Outhine’s earliest writing consisted of short stories and prose pieces which appeared in various newspapers and magazines. The limited audience that existed at the time preferred humorous works to fiction with a serious theme. In the mid-1960s, Outhine published his first book, a collection of short stories entitled Sivith Ni Ku Lakone Kom (Life Is Like a Short Play). At the time, collections of Lao fiction were rare. It was not only necessary for an author to finance the cost of his publication, but also to take responsibility for its distribution. Outhine walked the streets of Vientiane, placing books in coffee shops, hotel lobbies, and anywhere else he imagined an audience to exist. Approximately half of the two thousand copies of his book were eventually sold.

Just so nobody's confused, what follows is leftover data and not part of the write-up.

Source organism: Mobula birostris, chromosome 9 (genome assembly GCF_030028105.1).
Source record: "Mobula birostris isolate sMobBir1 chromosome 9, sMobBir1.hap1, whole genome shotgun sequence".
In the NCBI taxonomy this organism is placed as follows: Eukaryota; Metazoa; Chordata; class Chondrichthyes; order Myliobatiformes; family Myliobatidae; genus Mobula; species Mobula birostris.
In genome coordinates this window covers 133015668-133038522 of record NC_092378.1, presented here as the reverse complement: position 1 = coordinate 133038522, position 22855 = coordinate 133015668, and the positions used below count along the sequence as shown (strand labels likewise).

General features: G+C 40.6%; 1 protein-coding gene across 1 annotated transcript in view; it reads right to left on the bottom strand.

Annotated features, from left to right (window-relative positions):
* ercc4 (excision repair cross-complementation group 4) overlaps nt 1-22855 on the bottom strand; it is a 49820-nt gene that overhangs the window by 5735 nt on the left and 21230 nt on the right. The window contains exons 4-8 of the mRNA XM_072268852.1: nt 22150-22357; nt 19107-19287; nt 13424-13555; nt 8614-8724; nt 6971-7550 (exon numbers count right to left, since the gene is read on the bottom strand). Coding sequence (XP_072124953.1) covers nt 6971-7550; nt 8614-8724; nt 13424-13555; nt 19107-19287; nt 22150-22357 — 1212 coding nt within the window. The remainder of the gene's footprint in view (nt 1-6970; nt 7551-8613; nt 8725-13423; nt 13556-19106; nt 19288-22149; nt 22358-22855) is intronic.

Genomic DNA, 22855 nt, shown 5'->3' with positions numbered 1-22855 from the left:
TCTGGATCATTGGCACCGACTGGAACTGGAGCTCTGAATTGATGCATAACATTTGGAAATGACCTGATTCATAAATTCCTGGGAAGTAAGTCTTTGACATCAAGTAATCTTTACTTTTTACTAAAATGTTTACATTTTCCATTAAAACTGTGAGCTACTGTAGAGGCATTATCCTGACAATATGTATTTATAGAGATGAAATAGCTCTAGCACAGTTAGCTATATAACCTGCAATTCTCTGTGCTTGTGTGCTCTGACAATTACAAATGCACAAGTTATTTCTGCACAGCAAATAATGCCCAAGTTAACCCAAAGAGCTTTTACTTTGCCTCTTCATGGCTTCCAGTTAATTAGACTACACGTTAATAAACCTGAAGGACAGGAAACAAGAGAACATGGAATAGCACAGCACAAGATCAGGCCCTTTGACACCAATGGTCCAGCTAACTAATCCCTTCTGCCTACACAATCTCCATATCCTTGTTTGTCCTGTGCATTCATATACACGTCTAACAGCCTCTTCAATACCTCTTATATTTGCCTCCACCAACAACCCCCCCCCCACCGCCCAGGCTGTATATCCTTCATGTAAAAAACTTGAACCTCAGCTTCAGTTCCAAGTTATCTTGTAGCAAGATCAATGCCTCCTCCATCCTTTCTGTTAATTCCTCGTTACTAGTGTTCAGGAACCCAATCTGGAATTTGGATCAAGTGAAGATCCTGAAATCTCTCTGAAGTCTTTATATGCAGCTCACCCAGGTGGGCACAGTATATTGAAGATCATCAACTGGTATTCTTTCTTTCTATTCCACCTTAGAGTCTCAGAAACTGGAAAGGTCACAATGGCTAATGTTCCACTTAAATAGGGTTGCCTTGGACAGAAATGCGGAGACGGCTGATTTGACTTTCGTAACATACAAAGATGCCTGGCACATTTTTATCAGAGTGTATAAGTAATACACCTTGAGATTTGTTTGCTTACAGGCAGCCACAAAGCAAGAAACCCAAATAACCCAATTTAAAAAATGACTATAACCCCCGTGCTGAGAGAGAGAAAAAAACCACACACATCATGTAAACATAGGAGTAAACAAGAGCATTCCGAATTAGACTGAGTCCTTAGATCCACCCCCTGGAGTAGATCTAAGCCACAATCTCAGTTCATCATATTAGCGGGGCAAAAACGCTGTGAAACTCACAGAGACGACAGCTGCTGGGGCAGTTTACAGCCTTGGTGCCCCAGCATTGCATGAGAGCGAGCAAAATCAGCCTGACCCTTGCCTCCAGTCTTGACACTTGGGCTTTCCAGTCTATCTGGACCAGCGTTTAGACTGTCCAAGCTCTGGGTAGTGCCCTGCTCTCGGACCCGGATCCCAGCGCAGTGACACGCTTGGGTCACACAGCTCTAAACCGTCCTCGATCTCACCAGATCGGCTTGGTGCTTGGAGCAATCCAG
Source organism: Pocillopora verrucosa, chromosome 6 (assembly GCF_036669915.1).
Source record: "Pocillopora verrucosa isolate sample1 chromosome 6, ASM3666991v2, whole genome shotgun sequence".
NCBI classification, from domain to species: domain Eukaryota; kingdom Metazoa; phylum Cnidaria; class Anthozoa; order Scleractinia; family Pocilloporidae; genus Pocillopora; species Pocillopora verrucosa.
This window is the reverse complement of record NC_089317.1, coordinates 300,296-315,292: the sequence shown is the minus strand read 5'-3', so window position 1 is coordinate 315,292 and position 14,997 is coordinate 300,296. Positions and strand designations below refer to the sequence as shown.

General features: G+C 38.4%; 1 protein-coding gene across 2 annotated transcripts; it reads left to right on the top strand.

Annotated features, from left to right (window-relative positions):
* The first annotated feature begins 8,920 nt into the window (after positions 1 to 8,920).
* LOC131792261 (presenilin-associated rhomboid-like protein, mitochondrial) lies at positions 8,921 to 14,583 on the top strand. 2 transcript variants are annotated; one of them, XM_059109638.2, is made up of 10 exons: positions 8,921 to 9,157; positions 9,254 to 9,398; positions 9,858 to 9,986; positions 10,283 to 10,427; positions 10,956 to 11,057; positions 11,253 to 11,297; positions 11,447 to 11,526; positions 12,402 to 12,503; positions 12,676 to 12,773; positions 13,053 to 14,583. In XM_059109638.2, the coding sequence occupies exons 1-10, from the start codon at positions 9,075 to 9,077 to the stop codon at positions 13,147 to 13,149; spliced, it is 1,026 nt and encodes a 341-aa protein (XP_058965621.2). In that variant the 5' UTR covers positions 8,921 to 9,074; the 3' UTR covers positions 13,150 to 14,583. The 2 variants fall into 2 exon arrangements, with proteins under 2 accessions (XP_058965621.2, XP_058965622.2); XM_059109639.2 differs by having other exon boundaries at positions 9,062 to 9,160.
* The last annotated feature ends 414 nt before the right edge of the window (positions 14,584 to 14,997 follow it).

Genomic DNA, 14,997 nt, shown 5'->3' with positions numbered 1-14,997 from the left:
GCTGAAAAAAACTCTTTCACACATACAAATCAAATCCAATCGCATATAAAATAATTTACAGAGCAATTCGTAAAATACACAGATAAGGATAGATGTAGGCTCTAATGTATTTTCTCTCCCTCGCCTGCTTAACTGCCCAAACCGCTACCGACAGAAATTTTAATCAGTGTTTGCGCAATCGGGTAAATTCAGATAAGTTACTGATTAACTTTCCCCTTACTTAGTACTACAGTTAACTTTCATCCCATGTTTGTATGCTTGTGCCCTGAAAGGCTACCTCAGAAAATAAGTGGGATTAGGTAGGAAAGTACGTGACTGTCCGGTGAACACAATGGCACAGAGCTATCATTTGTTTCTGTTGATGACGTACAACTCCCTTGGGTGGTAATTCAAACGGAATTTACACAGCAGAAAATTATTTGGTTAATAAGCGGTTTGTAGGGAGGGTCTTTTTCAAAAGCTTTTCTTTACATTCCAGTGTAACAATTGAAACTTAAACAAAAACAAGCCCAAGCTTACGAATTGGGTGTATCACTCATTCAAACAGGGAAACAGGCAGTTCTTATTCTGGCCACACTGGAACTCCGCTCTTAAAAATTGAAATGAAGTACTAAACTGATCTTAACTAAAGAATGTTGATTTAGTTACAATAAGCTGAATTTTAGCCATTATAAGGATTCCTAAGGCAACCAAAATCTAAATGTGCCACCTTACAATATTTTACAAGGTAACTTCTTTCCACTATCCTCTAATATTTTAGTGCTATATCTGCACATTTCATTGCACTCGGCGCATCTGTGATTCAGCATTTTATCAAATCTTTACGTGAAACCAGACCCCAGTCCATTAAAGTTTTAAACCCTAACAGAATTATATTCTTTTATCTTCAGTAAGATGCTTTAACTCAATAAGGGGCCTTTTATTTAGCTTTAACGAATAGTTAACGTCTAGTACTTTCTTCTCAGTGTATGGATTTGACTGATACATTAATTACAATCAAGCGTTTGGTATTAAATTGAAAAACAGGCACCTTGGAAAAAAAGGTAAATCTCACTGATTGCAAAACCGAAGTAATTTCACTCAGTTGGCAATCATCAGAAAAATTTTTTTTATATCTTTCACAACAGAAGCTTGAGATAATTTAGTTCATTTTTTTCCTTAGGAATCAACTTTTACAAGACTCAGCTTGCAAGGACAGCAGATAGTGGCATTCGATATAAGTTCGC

In the late 1960s, Outhine began to associate with a group of writers who were the children of the pioneering Lao scholar Maha Sila Viravong. He eventually married one of the most prolific writers in this group, Duangdeuane Viravong (Dok Ket), who remains to this day one of the most prominent female Lao authors.